Why did workers at Monaco’s largest supermarket stage a strike?

Monaco's Trade Union / Léna Hanns

Job cuts, extra pressure and extended working hours… employees at the Carrefour supermarket in Monaco have had enough! Year on year their working conditions get worse, but with the extra strain of working during a pandemic, Carrefour staff decided to join in on the strike action in France last weekend.

Waving flags bearing the colours of their trade union, around 60 employees gathered at Fontvieille port, fists raised to the sky, in the hopes of gaining a 1000 euro bonus for their efforts as key workers serving the Monégasque community during the pandemic. It was not just in Monaco that strike action broke out, but all over France, as Carrefour employees took to the streets, making a stand against their deteriorating working conditions. Providing such exceptional service to customers since the pandemic began has even resulted in a higher turnover for the company, adding to employees frustration as they have received no share of the greater financial gains. In 2020, Carrefour’s global turnover increased by 7.8%, which is the equivalent of over 78 billion euros. Such an increase has not been seen for 20 years!

We’ve just gone through a very difficult and tiring year

What do they want? A 1000€ bonus

“We’ve just gone through a very difficult and tiring year,” explains Alexandra, the union representative of the Carrefour in Monaco, who has been working for the supermarket for about 15 years. “We hope that in the end our management will grant us this bonus for our efforts during this worrying time and for our contribution to this record turnover.” Whilst it is true that the company did give its employees a bonus at the very start of the pandemic, according to Alexandra, this was really just a way of encouraging staff to come to work during a time of incredible panic. “It was like dangling a carrot,” concludes the union representative.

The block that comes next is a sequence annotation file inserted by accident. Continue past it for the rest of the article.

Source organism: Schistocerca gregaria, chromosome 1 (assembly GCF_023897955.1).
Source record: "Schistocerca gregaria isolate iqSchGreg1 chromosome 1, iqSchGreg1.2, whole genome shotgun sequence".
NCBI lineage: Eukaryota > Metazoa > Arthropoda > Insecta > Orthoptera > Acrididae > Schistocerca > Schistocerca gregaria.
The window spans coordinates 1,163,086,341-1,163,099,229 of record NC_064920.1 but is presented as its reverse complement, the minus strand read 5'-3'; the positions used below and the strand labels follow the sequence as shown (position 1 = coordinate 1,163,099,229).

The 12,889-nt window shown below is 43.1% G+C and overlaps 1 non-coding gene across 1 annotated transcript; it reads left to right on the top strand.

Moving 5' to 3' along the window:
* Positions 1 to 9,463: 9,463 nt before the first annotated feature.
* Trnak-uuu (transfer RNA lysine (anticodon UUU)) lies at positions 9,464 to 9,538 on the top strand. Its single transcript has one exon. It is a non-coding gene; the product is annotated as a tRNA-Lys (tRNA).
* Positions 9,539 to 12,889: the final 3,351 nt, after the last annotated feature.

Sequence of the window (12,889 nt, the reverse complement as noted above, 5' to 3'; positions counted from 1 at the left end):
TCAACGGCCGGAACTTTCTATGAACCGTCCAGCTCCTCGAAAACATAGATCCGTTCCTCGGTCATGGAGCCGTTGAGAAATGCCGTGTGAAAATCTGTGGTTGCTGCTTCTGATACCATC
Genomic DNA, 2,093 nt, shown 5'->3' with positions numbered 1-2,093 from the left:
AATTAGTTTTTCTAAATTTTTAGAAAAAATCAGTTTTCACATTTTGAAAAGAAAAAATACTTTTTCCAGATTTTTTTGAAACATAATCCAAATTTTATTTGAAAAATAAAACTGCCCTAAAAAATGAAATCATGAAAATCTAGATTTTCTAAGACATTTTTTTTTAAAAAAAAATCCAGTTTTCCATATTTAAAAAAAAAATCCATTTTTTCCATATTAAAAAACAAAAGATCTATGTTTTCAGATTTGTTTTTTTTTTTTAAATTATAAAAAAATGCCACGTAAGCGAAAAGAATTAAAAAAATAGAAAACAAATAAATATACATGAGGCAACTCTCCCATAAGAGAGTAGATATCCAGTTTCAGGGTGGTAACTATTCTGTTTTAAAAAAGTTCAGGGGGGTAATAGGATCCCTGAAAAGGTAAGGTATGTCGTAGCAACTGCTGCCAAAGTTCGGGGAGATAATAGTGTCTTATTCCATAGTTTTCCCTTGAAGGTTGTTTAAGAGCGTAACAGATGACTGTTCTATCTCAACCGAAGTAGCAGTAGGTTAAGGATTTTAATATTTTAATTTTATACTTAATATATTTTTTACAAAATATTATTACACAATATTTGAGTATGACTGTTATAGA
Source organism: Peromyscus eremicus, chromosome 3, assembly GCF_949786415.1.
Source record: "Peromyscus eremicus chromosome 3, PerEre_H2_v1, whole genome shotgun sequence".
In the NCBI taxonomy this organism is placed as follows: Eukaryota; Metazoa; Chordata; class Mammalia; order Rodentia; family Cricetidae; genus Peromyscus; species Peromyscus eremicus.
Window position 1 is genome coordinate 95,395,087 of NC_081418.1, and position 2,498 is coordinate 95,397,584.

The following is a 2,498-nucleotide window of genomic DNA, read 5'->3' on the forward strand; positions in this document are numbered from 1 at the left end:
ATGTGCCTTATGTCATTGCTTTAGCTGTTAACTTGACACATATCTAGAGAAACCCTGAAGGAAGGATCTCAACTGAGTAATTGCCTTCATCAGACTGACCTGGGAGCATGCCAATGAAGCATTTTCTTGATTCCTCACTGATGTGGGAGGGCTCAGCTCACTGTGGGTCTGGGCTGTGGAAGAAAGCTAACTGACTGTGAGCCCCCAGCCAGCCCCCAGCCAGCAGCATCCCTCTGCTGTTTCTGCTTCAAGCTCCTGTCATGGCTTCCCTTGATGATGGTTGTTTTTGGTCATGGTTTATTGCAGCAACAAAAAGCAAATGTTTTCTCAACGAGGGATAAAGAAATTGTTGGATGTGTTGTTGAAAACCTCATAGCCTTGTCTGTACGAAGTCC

Like many employees, Alexandra became ill with Covid-19 a few months ago and has also been informed twice that she has been a close contact of someone with the virus. “Throughout the whole of December, the shop was heaving with people… customers were shoulder to shoulder and you couldn’t even get down certain aisles. Even when the number of customers allowed in at once was limited, and those rules were respected, people still ended up crowded in the same place, such as in the fresh produce or fruit and veg aisles. Other aisles were then left completely empty, for example the one selling crockery.” At the beginning of January, the shop became a bit of a hotspot for the virus and several employees were forced to stay at home. “Every time, I lost three days of unpaid holidays as well as my monthly attendance bonus, so almost four days’ pay.”

We walked almost 30 km a day

Supermarket workers are feeling too much pressure

Tendonitis, back pain and depression… employees’ physical and mental well-being both began to suffer as a result of the pressure they were under at work, particularly due to the fact that job cuts over the past few years have resulted in a much smaller workforce. “We were always being told to work faster,” notes Alexandra. “I really thought I was going to end up in a wheelchair,” reveals another Carrefour employee, who suffers from serious knee problems and was recently moved to the tills, having previously worked on an understaffed aisle. “We worked out our step count: we walked more than 30km a day!”

Last Saturday, this employee went on strike for the first time. “This is not something I’ve ever done, but our working conditions pushed me to join a trade union a few months ago.” He went on to add how “to them, we are just a number… our management has even stopped our free coffee on Sundays!” Faced with the pandemic, Covid-19 is adding to his worries: “I suffer with heart problems and my wife is severely asthmatic. I’m scared I’ll give her the virus.”

>> READ ALSO: 2020: a dark year for Monaco’s economy